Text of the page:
A condition which refers to a problem with a rubbery disc between the spinal bones.
This condition occurs when the soft centre of a spinal disc pushes through a crack in the tougher exterior casing.
Some herniated discs cause no symptoms. Others can irritate nearby nerves and result in pain, numbness or weakness in an arm or leg.
The lumbar disc consists of an outer tough structure called annulus fibrosus and a centrally placed jelly like material called nucleus pulposus.
Behind this are neural structures that are responsible for power and sensations in the lower limbs along with control of bladder and bowel functions.
The lumbar disc starts degenerating form the early 20s and progresses based on the genetic predisposition of the individual. This degeneration is universal and is part of the ageing process. Lumbar disc herniation is the failure of the tensile annulus (tough outer covering of the disc) to contain the central nucleus pulposus (central jelly like disc material). This usually occurs due to weakening of the annulus as part of degeneration process.
Patients suffering from this problem usually have sudden onset of low back pain and one sided (or bilateral) leg pain. This leg pain (SCIATICA) most commonly radiates from the buttocks to the back and side of thigh to the back and side of leg and the dorsum of the foot. This leg pain may vary in distribution based on the nerve that is affected. The leg pain is due to affection of the nerve root due to pressure by a herniated disc. The neural compression may also lead to weakness and abnormal sensations (pins and needles) in the legs.( Forward movements of the spine, posture, coughing, sneezing, etc can influence this pain)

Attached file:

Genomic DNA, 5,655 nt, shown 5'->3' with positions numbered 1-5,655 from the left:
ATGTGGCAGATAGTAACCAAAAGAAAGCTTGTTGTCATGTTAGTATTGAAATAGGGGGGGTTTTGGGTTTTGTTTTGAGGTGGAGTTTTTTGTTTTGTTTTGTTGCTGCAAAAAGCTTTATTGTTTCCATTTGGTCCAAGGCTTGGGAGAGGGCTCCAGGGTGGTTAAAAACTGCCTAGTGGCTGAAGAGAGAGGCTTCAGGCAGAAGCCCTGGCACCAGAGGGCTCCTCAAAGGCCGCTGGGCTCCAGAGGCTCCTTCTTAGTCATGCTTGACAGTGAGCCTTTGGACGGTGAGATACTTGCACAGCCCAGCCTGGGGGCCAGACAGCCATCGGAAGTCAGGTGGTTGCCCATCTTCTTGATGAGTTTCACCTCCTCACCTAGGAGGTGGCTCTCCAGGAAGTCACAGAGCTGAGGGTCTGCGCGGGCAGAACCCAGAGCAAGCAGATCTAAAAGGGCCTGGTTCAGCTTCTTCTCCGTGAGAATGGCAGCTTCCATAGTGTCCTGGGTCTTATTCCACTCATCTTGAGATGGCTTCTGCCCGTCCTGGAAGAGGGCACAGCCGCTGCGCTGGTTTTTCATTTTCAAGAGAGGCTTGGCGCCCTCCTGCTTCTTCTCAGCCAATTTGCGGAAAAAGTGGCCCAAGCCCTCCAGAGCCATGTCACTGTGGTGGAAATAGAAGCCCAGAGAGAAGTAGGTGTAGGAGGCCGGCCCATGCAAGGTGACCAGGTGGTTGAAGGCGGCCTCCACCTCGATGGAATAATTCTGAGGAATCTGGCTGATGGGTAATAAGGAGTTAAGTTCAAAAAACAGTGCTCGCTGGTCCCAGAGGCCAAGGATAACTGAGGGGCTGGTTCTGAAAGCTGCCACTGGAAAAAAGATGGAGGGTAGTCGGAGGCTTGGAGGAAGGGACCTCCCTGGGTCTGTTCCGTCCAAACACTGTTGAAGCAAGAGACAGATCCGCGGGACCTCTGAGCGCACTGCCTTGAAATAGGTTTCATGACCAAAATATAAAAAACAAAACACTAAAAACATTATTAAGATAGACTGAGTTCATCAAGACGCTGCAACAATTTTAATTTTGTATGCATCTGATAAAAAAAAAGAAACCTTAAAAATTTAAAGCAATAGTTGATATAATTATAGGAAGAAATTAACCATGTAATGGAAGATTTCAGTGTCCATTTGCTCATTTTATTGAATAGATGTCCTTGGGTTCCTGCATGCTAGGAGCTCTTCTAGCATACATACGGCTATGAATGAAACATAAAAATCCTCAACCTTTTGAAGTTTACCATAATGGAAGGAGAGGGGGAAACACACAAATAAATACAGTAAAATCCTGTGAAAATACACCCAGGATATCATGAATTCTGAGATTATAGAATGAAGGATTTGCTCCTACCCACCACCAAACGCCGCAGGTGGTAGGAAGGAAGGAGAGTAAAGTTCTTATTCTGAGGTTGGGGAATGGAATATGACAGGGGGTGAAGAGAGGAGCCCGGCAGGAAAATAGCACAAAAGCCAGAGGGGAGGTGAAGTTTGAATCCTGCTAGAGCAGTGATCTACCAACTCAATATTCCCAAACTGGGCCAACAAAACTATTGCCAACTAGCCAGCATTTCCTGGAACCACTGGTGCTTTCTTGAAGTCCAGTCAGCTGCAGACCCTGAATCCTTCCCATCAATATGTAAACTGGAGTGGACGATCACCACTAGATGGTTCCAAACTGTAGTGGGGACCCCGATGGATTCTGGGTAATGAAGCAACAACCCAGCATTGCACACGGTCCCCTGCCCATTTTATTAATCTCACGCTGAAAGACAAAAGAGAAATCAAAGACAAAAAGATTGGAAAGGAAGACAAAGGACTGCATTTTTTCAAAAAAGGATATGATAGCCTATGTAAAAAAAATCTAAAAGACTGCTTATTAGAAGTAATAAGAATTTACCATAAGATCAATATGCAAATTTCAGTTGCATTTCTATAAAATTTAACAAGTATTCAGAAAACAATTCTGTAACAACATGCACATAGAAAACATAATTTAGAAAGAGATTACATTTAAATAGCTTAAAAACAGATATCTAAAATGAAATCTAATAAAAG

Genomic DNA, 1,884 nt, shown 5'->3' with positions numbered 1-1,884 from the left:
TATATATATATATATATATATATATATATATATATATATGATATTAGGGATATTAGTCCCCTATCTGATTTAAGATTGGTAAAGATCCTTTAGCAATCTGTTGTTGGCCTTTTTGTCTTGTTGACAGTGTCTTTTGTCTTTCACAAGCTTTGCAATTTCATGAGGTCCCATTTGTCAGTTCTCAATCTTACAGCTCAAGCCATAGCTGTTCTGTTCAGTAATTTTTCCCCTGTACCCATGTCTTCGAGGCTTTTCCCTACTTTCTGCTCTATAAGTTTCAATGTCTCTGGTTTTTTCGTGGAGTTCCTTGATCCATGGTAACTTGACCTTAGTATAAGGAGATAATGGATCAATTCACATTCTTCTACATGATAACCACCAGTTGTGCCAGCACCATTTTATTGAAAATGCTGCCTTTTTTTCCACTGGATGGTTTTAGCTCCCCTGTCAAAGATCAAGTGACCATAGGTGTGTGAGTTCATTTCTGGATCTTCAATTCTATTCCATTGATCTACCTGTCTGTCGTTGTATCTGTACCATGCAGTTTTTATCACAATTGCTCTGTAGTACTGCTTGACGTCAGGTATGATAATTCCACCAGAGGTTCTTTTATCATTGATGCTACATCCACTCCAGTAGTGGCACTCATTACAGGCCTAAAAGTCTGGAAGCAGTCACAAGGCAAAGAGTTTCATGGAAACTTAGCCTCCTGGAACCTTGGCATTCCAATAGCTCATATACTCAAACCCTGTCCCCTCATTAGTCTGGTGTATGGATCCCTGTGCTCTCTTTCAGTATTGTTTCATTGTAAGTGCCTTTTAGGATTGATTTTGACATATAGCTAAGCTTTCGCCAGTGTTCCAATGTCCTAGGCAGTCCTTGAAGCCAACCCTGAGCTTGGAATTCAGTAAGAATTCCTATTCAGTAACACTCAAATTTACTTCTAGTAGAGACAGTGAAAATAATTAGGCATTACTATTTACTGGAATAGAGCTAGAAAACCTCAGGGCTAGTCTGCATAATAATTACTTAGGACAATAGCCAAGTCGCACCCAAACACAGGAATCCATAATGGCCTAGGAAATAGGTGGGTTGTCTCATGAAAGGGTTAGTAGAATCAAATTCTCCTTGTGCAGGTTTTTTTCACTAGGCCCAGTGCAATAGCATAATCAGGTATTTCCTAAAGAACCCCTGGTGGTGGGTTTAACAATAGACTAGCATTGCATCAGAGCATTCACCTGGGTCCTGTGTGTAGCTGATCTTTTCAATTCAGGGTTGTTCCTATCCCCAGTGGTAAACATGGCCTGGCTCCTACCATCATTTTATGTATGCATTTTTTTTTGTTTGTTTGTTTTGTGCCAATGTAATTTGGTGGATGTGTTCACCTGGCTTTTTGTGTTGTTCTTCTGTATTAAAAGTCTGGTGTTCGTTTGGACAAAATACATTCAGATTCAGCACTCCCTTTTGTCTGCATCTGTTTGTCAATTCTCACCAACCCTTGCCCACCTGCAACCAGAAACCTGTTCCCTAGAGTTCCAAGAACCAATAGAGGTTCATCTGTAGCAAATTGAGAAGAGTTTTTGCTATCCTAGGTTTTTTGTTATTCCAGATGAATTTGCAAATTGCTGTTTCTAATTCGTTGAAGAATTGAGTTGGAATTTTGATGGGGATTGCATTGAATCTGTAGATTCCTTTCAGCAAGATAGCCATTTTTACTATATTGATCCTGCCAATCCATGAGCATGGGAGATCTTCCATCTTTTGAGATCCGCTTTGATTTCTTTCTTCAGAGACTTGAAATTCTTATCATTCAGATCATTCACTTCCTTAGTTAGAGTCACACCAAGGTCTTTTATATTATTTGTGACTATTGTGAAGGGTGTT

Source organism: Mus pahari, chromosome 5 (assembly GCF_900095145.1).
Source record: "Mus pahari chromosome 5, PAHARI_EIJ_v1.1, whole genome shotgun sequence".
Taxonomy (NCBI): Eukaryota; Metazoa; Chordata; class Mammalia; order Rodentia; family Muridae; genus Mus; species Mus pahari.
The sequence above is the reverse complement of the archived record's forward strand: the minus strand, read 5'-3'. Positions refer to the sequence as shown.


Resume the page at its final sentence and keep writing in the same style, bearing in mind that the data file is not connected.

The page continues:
If you are suffering from any of the above symptoms, get yourself checked by a spine specialist. If your specialist feels that further investigations are required, he/she may suggest an MRI scan. This is the best radiological investigation to confirm the diagnosis.
Lumbar disc herniations are classified by various means based on the site (central, lateral
recess, foraminal, extra foraminal) and degree of herniation (protrusion, extrusion,
A wide variety of treatment options are available for treating lumbar disc herniations. Always consult your spine surgeon before starting your treatment. Majority of patients respond well to physiotherapy, back exercises, rest, analgesics etc. Surgery may be required in patients who have neurological deficit or those who do not respond to other treatment.
This is a technique of decompressing the nerve root by excising the offending herniated disc . This relieves the radicular pain (buttock and leg pain) almost instantaneously.
Multiple approaches are available for this procedure and the choice is patient and case dependant !
After undergoing discectomy patients are asked to avoid lifting weights, forward bending and jerks to the back for a few weeks. Walking and back exercises are encouraged after surgery.
The two complications, which need to be avoided, are infection and damage to nerve root. The chances of these are about 1%. Appropriate care and surgical expertise avoids these complications.
As people age, the water content in the disks decreases, they shrink and become less flexible. Conditions that can weaken the disk include: